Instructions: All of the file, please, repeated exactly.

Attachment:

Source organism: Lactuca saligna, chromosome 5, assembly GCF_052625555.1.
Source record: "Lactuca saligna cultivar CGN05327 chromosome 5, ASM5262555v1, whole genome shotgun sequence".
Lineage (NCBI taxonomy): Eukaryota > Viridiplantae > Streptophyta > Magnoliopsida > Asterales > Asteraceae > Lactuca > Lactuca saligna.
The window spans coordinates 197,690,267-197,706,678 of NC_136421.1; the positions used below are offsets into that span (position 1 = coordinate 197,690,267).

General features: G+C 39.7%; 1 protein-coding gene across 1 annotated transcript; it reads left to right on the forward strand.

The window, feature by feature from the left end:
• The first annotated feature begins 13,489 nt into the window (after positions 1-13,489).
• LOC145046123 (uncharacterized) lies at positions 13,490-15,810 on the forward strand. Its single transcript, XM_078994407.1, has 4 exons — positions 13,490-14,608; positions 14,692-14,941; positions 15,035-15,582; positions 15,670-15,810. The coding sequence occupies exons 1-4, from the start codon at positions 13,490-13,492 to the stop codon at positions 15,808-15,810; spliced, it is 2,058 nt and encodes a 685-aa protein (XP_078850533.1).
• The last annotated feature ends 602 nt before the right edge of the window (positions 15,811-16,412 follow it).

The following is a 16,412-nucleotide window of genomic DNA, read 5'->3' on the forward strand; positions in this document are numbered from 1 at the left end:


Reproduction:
Source organism: Lactuca saligna, chromosome 5, assembly GCF_052625555.1.
Source record: "Lactuca saligna cultivar CGN05327 chromosome 5, ASM5262555v1, whole genome shotgun sequence".
Lineage (NCBI taxonomy): Eukaryota > Viridiplantae > Streptophyta > Magnoliopsida > Asterales > Asteraceae > Lactuca > Lactuca saligna.
The window spans coordinates 197,690,267-197,706,678 of NC_136421.1; the positions used below are offsets into that span (position 1 = coordinate 197,690,267).

General features: G+C 39.7%; 1 protein-coding gene across 1 annotated transcript; it reads left to right on the forward strand.

The window, feature by feature from the left end:
• The first annotated feature begins 13,489 nt into the window (after positions 1-13,489).
• LOC145046123 (uncharacterized) lies at positions 13,490-15,810 on the forward strand. Its single transcript, XM_078994407.1, has 4 exons — positions 13,490-14,608; positions 14,692-14,941; positions 15,035-15,582; positions 15,670-15,810. The coding sequence occupies exons 1-4, from the start codon at positions 13,490-13,492 to the stop codon at positions 15,808-15,810; spliced, it is 2,058 nt and encodes a 685-aa protein (XP_078850533.1).
• The last annotated feature ends 602 nt before the right edge of the window (positions 15,811-16,412 follow it).

The following is a 16,412-nucleotide window of genomic DNA, read 5'->3' on the forward strand; positions in this document are numbered from 1 at the left end: